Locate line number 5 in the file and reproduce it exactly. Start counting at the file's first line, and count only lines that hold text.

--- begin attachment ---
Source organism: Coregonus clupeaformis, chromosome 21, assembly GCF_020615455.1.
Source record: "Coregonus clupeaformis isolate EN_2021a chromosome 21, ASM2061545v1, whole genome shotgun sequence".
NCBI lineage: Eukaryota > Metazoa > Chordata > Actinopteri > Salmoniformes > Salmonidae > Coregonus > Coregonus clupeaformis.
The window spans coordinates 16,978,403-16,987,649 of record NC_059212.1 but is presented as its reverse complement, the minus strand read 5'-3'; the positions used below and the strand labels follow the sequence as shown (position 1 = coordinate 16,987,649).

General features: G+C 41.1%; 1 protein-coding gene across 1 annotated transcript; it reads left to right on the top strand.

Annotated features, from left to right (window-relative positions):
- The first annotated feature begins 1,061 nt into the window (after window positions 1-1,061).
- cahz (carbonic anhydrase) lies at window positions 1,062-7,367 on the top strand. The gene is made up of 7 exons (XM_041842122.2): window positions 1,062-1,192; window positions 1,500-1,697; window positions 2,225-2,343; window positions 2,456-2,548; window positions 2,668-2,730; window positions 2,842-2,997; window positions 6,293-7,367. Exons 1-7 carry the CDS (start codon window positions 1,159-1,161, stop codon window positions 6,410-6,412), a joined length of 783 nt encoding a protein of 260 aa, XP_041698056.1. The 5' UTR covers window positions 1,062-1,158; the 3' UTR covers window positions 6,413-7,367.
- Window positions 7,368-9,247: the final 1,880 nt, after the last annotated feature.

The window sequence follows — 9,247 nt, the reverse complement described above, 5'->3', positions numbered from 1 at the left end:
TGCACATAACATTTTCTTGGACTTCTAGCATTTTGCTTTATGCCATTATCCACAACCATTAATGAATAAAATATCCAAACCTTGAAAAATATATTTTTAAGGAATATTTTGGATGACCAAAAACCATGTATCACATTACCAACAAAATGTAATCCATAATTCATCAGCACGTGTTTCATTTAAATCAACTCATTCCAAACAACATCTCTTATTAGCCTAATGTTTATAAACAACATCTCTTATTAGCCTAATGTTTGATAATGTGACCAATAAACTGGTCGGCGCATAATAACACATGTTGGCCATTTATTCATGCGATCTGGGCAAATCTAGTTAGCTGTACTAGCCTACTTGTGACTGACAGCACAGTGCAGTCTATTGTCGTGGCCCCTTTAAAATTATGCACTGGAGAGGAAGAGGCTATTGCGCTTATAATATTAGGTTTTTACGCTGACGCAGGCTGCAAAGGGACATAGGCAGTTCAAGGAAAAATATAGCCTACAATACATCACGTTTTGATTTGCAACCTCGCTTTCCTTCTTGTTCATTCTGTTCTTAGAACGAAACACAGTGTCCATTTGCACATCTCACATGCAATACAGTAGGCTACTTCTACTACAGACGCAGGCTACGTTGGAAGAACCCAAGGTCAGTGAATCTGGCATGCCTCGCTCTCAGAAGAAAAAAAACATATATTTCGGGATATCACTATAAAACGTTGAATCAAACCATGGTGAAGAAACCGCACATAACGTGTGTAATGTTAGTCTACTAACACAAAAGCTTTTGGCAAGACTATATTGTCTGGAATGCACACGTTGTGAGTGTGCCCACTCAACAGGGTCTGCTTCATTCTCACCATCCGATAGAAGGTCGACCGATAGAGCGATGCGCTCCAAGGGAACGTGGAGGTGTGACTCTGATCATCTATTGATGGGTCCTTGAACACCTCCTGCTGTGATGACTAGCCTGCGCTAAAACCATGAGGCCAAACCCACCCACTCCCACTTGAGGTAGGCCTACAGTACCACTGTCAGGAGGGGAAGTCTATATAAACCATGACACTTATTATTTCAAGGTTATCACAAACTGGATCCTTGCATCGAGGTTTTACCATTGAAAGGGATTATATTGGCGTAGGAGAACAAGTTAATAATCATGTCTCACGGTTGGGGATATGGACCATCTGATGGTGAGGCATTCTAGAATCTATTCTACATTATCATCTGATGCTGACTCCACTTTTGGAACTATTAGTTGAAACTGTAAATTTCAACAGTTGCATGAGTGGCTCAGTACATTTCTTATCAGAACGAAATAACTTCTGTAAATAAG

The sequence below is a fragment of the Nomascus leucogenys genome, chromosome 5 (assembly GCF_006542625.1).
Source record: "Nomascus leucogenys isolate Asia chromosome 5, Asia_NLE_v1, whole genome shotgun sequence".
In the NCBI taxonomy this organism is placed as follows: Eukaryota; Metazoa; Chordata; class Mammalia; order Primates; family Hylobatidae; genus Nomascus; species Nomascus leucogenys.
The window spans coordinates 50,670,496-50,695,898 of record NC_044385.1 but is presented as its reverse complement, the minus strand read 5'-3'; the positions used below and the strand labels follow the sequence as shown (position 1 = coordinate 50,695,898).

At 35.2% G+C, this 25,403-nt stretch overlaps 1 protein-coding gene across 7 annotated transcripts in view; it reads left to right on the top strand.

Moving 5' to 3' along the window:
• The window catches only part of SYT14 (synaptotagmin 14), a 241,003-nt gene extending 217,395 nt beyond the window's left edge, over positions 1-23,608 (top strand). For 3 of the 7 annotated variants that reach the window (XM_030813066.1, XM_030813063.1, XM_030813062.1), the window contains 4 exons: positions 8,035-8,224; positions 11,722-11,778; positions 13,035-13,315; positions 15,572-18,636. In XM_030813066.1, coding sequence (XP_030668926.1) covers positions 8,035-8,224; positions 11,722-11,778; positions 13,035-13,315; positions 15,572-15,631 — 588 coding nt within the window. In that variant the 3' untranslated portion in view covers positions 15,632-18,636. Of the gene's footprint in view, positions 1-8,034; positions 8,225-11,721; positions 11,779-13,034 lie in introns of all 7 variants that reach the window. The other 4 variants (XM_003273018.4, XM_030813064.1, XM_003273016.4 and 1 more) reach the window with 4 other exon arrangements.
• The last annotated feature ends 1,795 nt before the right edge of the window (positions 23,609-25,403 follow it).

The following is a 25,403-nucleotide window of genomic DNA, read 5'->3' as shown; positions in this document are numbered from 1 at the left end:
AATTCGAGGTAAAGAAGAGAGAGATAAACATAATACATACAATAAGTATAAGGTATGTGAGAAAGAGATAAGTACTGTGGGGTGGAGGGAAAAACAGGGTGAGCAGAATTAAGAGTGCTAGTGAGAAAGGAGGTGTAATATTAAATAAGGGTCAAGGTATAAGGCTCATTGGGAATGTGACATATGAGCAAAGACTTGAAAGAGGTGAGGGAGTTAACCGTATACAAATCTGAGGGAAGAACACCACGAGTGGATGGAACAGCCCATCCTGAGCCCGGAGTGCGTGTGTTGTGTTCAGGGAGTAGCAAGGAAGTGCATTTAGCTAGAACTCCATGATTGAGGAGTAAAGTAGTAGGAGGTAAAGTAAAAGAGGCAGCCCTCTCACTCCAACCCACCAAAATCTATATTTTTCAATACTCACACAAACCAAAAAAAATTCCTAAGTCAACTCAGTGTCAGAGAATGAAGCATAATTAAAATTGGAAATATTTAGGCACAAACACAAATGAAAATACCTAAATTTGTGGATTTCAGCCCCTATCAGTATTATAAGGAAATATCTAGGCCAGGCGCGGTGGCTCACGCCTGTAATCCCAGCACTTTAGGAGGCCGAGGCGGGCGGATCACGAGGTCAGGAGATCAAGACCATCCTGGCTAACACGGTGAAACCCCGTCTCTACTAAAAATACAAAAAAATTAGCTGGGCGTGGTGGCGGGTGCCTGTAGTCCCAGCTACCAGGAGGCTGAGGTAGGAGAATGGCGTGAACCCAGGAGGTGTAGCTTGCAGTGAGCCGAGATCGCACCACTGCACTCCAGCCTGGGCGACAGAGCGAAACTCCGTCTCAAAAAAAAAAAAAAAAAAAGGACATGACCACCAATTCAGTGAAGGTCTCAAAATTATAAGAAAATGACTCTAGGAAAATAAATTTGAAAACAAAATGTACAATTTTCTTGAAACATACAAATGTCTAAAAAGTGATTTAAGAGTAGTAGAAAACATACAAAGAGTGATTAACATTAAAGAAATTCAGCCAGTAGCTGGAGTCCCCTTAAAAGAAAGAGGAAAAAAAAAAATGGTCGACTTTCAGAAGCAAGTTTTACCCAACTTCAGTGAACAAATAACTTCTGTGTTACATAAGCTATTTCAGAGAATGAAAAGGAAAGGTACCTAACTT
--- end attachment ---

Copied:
General features: G+C 41.1%; 1 protein-coding gene across 1 annotated transcript; it reads left to right on the top strand.